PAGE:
IFEX daily log
Saturday, September 3, 2005
The Tropics are still relatively quiet for areas in range of P-3 flights. An infrared
satellite image from Saturday morning (Fig. 77) shows a well-organized system that was
T.D.#14 and has developed into Tropical Storm Maria. The storm is under a narrow band
of relatively low shear (Fig. 78), and thus has the potential to continue to develop. It is
forecasted to track toward the north-northwest (Fig. 79), out of range of any possible
Elsewhere, a line of convection is evident off the southeast Florida coast
extending to a point north of the Greater Antilles. This convection is associated with a
broad upper-level trough and surface front that has extended off the U.S. East Coast, as
indicated by water vapor imagery (Fig. 80). A flare-up of convection on the southeast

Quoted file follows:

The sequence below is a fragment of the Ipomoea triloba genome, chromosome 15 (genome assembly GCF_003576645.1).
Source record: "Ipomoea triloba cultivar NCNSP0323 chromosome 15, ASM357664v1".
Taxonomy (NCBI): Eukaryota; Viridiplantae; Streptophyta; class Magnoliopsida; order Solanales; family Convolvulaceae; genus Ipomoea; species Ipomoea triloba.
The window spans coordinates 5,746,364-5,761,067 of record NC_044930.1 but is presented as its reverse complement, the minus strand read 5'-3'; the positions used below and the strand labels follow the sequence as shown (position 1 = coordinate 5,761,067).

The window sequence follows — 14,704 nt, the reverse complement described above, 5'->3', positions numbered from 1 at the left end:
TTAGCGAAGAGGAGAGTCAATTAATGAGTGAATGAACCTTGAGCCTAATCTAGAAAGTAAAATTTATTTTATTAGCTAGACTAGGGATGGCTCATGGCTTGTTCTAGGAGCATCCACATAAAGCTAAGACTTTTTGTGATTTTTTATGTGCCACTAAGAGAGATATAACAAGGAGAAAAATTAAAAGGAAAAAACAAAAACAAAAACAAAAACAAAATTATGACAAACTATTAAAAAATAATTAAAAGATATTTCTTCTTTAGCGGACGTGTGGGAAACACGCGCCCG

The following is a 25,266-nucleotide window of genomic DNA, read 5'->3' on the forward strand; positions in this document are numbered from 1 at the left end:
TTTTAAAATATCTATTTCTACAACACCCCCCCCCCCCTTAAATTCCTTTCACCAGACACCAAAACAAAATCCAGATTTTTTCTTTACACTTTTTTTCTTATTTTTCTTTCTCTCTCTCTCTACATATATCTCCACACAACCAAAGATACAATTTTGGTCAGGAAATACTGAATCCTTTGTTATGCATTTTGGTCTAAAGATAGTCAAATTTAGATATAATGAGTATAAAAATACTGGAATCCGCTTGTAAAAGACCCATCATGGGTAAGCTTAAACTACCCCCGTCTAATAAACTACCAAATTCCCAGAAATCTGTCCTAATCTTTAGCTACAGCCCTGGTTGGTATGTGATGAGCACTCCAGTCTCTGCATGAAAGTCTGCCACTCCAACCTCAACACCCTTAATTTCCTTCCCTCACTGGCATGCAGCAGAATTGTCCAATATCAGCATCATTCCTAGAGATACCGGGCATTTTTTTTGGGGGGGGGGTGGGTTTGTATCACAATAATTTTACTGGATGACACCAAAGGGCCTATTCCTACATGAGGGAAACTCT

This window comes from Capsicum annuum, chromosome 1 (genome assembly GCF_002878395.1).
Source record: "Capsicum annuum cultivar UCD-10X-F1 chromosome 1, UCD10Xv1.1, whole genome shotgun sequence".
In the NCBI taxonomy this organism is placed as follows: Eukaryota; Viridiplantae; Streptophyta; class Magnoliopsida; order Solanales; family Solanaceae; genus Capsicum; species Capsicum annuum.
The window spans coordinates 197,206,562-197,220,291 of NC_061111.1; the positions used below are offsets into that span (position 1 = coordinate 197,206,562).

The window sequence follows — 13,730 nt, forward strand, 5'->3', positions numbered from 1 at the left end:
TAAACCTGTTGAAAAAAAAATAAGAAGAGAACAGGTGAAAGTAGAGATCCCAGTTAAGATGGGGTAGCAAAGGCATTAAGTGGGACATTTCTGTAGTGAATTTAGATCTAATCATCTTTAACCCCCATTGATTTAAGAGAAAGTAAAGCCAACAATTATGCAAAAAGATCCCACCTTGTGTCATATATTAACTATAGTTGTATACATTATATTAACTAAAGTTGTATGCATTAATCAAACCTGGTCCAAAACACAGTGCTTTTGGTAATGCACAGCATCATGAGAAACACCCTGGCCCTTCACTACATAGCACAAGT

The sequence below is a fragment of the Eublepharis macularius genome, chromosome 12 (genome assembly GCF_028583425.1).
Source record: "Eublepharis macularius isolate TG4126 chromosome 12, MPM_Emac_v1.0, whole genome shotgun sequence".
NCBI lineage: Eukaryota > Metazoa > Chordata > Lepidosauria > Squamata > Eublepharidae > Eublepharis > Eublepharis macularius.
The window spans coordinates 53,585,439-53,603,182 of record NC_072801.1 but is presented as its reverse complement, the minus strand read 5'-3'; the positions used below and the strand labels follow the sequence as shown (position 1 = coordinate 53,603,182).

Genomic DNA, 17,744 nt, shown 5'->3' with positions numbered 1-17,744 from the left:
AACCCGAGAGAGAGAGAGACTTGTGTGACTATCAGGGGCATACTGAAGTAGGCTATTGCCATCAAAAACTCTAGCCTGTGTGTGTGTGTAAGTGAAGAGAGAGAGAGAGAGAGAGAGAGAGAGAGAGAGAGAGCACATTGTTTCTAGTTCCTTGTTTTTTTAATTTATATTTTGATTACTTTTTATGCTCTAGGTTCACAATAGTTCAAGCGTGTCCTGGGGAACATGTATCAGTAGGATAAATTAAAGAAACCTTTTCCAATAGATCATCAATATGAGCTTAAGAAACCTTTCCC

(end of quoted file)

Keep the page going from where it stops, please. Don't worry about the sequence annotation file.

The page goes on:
edge of this trough has a midlevel circulation associated with it, while the southwest edge
of the trough, associated with the southern extent of the surface front, is often an area
favorable for tropical cyclogenesis. Global models indicate one or possibly two systems
developing in this region over the next several days (Fig. 81). If the western system does
develop, it likely would be tasked by NHC for SFMR or fix-responsibility missions. It is
also possible that some coordinated RAINEX flights could be flown, if the system
developed into a strong tropical storm.
Elsewhere, the tropical Atlantic is relatively quiet.
Figure 77. GOES-East Infrared valid 1315 UTC September 3.
Figure 78. CIMSS-derived 850-200 hPa shear (kt) valid 09 UTC September 3.
Figure 79. Track guidance for Tropical Storm Maria valid 12 UTC September 3, 2005.
Figure 80. GOES-East Water Vapor image valid 1315 UTC September 3, 2005.
Figure 81. Plot of detection of vortices in various global models for model runs
initialized at 00 UTC 3 September 2005.
HRD Field Program director
Return to IFEX calendar page